"The concessionaires and editors in media that still have the responsibility of guiding (journalists) must be responsible for their colleagues who are threatened or who suffer an attack. In most cases, the media outlet or editor always dismisses the colleague after he or she is threatened or assaulted. This cannot continue," Garza said.

Help to displaced journalists

Regarding the existing State resources to protect journalists, such as the Protection Mechanism for Human Rights Defenders and Journalists of the Ministry of the Interior that was created in 2012, Garza said that the mechanism can take up to one month to evaluate cases of attacks against journalists.

"That is time that many colleagues do not have. We have chosen sometimes to remove them from their places, with our own means, in less than 24 hours, put them in a safe place and wait for the Mechanism to take care of their situation," Garza said. "The Mechanism can no longer experiment and risk lives," he said.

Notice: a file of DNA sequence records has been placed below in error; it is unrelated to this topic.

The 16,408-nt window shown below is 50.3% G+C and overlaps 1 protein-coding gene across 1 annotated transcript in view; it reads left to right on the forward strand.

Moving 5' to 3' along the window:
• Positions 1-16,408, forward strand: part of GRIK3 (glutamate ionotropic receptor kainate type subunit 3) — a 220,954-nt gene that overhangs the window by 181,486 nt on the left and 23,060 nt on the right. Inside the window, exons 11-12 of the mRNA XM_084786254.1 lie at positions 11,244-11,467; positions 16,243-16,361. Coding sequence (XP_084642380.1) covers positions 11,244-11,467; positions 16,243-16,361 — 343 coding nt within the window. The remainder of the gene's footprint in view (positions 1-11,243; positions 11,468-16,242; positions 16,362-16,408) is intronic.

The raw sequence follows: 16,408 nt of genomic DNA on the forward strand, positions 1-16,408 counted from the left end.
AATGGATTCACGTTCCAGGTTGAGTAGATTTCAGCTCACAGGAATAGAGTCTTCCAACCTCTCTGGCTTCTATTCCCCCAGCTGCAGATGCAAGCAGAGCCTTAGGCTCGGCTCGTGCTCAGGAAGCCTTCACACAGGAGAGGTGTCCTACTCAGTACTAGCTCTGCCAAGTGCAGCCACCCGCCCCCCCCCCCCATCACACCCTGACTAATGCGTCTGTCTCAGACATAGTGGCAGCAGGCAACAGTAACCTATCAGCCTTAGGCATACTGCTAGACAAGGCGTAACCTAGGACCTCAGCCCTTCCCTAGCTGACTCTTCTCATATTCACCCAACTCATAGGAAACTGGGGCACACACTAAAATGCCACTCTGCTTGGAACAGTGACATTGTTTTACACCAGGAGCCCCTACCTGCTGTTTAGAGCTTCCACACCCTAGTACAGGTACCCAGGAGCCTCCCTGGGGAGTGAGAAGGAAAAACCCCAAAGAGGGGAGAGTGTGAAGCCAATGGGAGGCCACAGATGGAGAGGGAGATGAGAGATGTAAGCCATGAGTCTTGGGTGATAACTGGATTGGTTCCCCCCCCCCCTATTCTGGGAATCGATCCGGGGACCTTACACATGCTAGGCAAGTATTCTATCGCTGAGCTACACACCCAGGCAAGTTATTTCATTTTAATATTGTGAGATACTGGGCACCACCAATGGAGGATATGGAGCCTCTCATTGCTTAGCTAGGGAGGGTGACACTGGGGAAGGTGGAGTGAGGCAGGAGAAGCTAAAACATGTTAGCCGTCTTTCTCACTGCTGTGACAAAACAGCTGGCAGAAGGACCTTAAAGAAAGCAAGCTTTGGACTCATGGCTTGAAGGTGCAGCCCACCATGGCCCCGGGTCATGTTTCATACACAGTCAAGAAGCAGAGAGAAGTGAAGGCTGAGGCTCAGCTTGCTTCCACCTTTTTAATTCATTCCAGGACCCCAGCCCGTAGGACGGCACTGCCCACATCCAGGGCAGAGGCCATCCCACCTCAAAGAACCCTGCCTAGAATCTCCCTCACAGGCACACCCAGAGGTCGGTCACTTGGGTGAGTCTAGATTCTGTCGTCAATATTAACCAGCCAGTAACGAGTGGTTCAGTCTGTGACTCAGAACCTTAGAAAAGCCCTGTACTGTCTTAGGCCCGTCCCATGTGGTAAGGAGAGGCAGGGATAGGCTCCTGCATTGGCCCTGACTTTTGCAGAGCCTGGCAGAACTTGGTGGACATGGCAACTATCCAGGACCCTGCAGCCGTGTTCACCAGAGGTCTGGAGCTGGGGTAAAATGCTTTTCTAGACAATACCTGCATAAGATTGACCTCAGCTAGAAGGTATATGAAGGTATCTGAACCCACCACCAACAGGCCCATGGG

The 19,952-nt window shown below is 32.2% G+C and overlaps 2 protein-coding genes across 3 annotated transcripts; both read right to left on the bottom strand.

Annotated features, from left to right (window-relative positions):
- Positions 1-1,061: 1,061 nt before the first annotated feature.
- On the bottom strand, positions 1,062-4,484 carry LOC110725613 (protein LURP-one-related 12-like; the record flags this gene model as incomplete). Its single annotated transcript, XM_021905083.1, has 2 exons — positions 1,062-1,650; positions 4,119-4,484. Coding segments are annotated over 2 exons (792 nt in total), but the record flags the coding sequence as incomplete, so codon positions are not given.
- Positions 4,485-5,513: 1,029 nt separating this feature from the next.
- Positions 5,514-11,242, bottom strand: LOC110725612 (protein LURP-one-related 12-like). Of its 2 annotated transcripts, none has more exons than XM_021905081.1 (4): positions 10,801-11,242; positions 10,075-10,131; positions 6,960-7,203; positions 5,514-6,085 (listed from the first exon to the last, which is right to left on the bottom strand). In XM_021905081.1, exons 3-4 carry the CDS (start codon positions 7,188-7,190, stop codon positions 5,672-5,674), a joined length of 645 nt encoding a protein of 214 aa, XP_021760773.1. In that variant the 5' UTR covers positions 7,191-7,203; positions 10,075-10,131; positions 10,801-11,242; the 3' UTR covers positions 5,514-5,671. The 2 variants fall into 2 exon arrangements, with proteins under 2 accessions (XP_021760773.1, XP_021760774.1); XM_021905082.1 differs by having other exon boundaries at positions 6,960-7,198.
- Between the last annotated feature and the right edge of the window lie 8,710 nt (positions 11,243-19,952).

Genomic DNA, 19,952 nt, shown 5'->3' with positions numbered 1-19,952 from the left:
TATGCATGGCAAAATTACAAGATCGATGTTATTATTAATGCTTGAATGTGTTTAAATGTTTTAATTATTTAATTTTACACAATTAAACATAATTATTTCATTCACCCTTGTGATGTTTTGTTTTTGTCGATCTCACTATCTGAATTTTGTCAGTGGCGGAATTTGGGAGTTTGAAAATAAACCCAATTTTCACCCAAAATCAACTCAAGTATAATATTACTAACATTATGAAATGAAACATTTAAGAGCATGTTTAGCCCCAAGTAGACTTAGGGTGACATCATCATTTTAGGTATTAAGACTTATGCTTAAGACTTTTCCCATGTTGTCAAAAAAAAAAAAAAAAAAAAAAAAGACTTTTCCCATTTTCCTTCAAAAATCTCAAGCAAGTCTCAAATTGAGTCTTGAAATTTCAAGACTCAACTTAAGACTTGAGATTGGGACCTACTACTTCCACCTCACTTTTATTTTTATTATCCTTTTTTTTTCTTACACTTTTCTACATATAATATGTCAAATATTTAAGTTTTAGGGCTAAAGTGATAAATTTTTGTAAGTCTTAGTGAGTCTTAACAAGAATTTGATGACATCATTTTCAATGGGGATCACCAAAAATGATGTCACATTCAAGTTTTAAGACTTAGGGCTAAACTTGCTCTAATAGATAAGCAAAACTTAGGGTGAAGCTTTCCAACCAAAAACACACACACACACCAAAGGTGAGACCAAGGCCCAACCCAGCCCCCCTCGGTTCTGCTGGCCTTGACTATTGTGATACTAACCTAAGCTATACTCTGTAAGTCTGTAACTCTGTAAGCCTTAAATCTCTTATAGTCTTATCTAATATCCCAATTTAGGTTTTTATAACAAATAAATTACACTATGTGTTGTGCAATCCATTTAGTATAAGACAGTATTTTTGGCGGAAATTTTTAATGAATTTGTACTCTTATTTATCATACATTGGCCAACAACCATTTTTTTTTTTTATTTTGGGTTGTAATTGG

As of October of this year, the Mechanism will not have a budget to continue providing preventive and protective measures to its more than 700 beneficiaries, warned the president of the National Commission of Human Rights (CNDH), Luis Raúl González Pérez, according to El Universal. González said during the presentation of the CNDH study on the situation of attacks on journalists in the country, that there must be a greater commitment on the part of the authorities to protect those who exercise freedom of expression as a professional activity in Mexico.

Regarding their association, Garza said that although it still does not have a website, it handles the cases of journalists in danger who reach it through Twitter and its Facebook page. It has also created a WhatsApp network, SOS Periodistas MX, to be contacted by those who need its help.